Continuous integration (CI), probably the most popular of the DevOps approaches, is a software development method that requires developers to integrate software into the main code base regularly.
Remember the olden days when the code was written and integrated for testing once a month? After testing, developers had to fix the bugs, errors and ‘features’ in the month-old code, which could also influence the code written a week ago. Clearly, this approach leads to poor performance.
Here’s where CI steps in. It allows merging the code of multiple developers several times a week, every day or even after every change – the frequency depends only on your project’s particular needs. But the best part is that critical bugs can be found almost immediately after the code change has been committed. With continuous integration, pieces of software are verified by an automated build and automated tests that ensure accurate code execution.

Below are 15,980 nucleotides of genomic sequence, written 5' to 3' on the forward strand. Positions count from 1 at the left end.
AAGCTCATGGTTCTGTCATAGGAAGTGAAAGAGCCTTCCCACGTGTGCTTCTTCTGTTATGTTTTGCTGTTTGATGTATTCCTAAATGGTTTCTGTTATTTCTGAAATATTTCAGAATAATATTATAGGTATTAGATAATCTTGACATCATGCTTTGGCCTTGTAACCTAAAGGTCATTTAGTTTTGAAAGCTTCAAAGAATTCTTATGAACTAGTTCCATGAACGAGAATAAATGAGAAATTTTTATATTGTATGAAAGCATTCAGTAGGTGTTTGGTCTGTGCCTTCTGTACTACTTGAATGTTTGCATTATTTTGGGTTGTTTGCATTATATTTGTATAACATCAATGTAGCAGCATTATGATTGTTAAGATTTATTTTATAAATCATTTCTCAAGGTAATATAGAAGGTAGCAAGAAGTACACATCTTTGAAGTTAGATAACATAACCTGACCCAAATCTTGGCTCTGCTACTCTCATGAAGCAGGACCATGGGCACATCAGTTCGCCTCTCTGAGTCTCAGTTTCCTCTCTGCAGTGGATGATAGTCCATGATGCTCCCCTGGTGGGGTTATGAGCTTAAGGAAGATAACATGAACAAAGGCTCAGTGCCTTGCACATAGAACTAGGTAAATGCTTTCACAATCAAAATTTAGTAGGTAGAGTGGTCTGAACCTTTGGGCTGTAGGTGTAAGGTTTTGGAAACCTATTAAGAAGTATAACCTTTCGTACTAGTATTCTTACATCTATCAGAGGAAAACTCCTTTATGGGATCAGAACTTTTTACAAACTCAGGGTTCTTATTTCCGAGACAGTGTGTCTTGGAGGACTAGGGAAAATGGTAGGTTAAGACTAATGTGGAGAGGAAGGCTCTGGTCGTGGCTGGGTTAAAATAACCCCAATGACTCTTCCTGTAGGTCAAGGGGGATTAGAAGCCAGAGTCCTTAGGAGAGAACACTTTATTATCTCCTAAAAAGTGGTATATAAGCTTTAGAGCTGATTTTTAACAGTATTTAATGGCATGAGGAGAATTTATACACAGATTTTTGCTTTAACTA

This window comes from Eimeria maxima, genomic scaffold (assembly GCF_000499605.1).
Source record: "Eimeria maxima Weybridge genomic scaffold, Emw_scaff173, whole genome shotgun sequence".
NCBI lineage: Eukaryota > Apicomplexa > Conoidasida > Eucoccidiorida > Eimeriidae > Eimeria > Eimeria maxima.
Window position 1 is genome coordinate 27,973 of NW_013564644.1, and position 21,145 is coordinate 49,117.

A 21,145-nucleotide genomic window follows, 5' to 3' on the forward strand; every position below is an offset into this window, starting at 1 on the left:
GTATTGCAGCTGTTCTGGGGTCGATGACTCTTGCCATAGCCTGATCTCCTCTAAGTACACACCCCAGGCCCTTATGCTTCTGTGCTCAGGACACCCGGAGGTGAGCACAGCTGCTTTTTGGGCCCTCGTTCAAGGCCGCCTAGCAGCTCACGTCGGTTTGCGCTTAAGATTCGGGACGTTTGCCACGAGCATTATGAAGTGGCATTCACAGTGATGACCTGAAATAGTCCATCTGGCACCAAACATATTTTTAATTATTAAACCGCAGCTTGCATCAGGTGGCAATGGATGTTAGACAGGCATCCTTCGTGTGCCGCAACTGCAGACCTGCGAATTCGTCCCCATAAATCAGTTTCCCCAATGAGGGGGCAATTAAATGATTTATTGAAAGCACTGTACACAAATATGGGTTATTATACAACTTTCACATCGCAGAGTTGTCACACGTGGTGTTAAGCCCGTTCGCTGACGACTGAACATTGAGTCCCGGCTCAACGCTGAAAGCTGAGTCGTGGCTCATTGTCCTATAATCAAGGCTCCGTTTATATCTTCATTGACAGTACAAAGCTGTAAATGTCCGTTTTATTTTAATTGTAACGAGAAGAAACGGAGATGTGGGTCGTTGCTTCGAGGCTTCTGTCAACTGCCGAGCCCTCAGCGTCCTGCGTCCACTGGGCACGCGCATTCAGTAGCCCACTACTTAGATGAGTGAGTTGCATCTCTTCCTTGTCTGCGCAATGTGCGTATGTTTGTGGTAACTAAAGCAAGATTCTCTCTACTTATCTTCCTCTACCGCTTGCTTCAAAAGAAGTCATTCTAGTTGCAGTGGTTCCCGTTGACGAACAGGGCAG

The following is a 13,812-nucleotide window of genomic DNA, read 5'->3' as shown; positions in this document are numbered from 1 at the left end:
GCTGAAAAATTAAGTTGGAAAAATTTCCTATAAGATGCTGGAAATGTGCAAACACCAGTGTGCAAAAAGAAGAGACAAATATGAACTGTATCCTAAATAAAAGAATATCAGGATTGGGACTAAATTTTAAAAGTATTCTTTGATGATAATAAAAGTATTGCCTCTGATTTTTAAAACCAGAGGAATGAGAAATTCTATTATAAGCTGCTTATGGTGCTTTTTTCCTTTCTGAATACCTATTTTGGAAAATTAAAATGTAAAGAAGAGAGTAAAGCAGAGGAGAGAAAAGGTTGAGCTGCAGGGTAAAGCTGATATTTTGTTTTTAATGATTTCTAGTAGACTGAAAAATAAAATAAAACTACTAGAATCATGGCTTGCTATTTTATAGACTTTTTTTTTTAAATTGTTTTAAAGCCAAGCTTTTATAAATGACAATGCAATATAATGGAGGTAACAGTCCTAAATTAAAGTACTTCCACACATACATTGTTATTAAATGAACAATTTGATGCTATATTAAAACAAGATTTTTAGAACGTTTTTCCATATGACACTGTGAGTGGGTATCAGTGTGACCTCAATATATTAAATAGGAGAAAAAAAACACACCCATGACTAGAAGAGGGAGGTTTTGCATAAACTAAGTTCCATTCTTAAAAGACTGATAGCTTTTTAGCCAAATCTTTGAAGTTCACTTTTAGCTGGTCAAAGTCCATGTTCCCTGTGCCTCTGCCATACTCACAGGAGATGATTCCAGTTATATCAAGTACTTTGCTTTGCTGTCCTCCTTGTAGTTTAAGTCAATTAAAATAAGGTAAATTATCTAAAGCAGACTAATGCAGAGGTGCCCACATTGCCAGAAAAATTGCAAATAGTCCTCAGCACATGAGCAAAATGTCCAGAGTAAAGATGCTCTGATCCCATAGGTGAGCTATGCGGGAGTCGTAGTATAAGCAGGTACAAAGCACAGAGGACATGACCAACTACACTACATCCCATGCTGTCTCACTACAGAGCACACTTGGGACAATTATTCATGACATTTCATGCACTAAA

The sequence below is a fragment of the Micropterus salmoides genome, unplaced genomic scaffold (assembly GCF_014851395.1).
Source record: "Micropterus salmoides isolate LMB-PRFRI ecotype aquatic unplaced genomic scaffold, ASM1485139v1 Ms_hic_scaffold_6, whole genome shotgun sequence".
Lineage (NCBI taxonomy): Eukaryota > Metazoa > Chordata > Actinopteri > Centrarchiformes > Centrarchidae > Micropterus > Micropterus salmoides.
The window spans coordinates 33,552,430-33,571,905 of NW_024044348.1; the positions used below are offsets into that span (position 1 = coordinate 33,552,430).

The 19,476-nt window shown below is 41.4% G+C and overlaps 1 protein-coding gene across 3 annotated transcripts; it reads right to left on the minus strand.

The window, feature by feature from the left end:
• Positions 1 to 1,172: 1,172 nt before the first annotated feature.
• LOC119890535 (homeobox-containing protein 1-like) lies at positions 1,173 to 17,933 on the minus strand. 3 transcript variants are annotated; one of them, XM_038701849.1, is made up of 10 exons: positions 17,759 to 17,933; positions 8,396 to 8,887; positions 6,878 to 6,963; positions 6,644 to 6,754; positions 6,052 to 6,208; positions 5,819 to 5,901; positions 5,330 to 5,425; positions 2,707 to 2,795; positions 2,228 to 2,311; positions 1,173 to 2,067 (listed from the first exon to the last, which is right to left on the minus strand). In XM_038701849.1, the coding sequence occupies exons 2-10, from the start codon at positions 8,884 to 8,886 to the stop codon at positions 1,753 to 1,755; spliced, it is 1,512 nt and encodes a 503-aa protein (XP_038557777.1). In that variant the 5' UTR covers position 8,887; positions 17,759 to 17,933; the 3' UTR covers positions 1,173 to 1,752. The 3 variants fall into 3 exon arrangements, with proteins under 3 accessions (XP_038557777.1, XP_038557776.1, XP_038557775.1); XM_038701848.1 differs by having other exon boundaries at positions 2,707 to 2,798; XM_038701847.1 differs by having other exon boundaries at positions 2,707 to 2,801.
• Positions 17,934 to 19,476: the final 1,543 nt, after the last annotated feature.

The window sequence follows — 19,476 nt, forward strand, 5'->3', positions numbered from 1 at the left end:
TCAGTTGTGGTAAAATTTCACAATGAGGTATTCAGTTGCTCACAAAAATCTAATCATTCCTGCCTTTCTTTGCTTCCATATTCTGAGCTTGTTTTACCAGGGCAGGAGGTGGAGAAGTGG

Benefits of Continuous Integration
- Pinpoints the exact place an error has occurred, allowing for faster feedback on the fulfilment of the existing code.
- Merges the code as often and as simply as possible to reduce the time it takes to release it into production.
- Helps to save costs as any bugs discovered can be fixed right away.
- Code works properly and is ready to be deployed at any moment thanks to automated testing.
- Increased developer productivity, better collaboration and more transparent development teams.
When CI Won’t Work
In some cases during the very first stage of building a prototype or a proof of concept, using CI might not be the best idea. However, this is a small trade-off you make at the beginning to save more time with automation in the future.